As for laptops (more appropriately titled notebooks since they are a bit too hot to really hold in the lap) have never been about giving you tons of time away from an outlet. Notebooks have become desktop replacement systems, which means they are expected to do everything that a desktop can, but also be portable. The eeePCs and their ilk are trying for better battery life by cutting down on the features the system is capable of. I don't expect the eeePCs to be able to play games like WoW, but I do expect a notebook to be able to do that level of 3D work, as well as handle the other 3D stuff I play with. They also aren't upgradeable because that is one of the prices of everything be crushed down to work in the much smaller space factor of a laptop.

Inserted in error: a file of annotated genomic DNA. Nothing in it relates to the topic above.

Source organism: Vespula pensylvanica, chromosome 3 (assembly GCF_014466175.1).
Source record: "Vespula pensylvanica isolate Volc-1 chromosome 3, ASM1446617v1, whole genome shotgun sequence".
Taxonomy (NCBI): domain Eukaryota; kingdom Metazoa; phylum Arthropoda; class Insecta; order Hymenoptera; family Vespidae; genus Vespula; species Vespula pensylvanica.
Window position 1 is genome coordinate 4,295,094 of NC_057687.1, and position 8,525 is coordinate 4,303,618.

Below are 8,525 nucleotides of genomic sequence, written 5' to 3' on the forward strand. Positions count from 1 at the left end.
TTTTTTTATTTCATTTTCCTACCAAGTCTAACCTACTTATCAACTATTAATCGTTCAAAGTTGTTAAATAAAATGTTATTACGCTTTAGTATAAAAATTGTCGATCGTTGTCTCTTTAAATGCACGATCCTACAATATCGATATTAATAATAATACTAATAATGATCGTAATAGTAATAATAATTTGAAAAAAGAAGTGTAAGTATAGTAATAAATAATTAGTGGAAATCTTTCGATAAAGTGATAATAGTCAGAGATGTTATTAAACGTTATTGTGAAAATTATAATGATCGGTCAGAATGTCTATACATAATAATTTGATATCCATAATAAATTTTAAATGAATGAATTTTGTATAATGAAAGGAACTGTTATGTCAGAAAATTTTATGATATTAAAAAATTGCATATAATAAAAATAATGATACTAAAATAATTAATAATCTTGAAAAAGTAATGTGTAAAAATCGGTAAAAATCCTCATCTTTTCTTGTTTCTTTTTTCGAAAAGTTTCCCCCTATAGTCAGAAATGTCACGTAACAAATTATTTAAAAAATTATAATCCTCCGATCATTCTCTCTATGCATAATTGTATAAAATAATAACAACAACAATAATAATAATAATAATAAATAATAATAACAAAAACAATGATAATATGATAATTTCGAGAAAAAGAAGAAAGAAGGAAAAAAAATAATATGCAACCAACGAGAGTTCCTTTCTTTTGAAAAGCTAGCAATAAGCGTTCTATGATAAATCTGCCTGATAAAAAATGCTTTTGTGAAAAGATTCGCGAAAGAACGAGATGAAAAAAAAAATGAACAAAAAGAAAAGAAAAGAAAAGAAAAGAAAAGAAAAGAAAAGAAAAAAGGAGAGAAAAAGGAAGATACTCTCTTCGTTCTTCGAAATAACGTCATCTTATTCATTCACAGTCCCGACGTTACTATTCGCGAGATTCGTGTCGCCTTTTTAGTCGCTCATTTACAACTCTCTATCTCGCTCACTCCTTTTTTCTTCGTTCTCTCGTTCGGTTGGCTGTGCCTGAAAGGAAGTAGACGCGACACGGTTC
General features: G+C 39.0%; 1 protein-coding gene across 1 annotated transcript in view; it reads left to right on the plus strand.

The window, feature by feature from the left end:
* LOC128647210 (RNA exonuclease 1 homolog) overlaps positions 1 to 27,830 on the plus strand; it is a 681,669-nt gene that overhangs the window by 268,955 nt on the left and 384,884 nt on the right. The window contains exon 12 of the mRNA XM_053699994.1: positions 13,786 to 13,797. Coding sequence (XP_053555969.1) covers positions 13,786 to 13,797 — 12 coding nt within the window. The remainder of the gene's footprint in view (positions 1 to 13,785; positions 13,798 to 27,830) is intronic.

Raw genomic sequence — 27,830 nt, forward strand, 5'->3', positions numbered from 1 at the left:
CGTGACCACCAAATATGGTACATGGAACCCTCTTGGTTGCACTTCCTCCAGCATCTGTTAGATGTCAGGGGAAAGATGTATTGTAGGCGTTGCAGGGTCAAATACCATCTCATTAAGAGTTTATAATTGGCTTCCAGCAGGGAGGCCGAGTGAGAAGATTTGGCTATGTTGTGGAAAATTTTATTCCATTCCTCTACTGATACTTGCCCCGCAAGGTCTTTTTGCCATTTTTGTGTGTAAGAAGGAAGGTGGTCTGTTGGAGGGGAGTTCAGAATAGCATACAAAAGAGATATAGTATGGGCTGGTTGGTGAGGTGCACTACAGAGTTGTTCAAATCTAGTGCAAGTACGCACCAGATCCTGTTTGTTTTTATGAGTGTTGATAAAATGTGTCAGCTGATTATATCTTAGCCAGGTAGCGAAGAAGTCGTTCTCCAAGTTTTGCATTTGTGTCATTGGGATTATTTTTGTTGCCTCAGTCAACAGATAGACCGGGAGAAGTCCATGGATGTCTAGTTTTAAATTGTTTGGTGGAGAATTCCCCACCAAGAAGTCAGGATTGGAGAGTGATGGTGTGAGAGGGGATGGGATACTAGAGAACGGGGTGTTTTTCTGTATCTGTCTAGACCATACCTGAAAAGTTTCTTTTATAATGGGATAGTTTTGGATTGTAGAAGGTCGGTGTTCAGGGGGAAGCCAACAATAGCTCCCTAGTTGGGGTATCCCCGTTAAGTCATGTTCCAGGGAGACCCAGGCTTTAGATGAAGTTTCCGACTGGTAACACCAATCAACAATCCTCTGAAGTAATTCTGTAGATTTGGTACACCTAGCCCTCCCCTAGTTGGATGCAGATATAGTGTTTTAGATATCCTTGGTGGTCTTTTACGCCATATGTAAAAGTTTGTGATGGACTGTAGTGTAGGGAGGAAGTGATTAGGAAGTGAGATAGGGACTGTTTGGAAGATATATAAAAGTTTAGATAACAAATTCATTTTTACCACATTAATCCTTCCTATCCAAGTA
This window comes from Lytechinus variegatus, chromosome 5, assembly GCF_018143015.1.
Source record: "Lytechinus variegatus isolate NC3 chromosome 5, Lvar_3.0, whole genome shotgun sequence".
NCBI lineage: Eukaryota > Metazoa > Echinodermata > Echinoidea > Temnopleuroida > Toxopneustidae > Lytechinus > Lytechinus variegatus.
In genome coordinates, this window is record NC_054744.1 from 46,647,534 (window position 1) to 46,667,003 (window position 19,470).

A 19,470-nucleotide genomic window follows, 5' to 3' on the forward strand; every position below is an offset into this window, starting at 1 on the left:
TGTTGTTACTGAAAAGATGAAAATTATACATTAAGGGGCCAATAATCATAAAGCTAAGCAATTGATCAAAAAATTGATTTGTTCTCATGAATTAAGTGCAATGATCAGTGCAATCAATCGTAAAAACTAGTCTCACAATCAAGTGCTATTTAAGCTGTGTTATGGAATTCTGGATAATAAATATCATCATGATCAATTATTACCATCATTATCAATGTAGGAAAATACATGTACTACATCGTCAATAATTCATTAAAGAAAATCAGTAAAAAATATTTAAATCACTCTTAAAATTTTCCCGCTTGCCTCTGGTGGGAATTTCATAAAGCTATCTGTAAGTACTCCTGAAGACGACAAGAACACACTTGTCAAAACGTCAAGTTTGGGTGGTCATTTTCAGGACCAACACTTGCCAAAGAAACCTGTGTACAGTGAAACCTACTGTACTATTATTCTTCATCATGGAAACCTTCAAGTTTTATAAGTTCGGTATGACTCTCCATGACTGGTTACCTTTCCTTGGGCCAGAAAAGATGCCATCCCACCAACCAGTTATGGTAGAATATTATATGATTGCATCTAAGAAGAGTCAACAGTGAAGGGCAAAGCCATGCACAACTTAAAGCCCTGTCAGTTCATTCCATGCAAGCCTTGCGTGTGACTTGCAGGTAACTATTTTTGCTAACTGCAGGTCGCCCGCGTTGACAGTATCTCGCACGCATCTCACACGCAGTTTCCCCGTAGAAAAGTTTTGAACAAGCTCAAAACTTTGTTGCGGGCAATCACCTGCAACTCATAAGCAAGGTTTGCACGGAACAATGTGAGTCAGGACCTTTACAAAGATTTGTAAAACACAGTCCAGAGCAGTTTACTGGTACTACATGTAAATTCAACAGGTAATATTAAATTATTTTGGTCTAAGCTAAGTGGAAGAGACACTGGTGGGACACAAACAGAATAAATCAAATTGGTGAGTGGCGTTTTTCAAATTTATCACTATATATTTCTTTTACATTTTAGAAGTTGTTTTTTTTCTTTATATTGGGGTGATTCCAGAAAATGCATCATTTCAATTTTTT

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I still don't understand how looking up material in a PDF can be any slower than doing so in a dead tree book. The PDF has search functions, usually has a table of contents, you can go back to your previous page after jumping to another through the search or clickable links, if you open up all the PDFs you need for the game before hand, you just have to click their tab in the task bar to bring them to the front and as someone else mentioned in another thread, if you need to print off some pages with tables or some such, you can do it easier than breaking the spine on a hard copy to scan it and then print it.

 

As I have said I have used .pdfs to run a game and the search function has been less then useful. With print games I am able to thumb through the pages very fast and get to where I want to be.

 

So I now no longer with use .pdfs. For me it's in print or I just won't look at a game.

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Funny how this seems to be such a heated debate.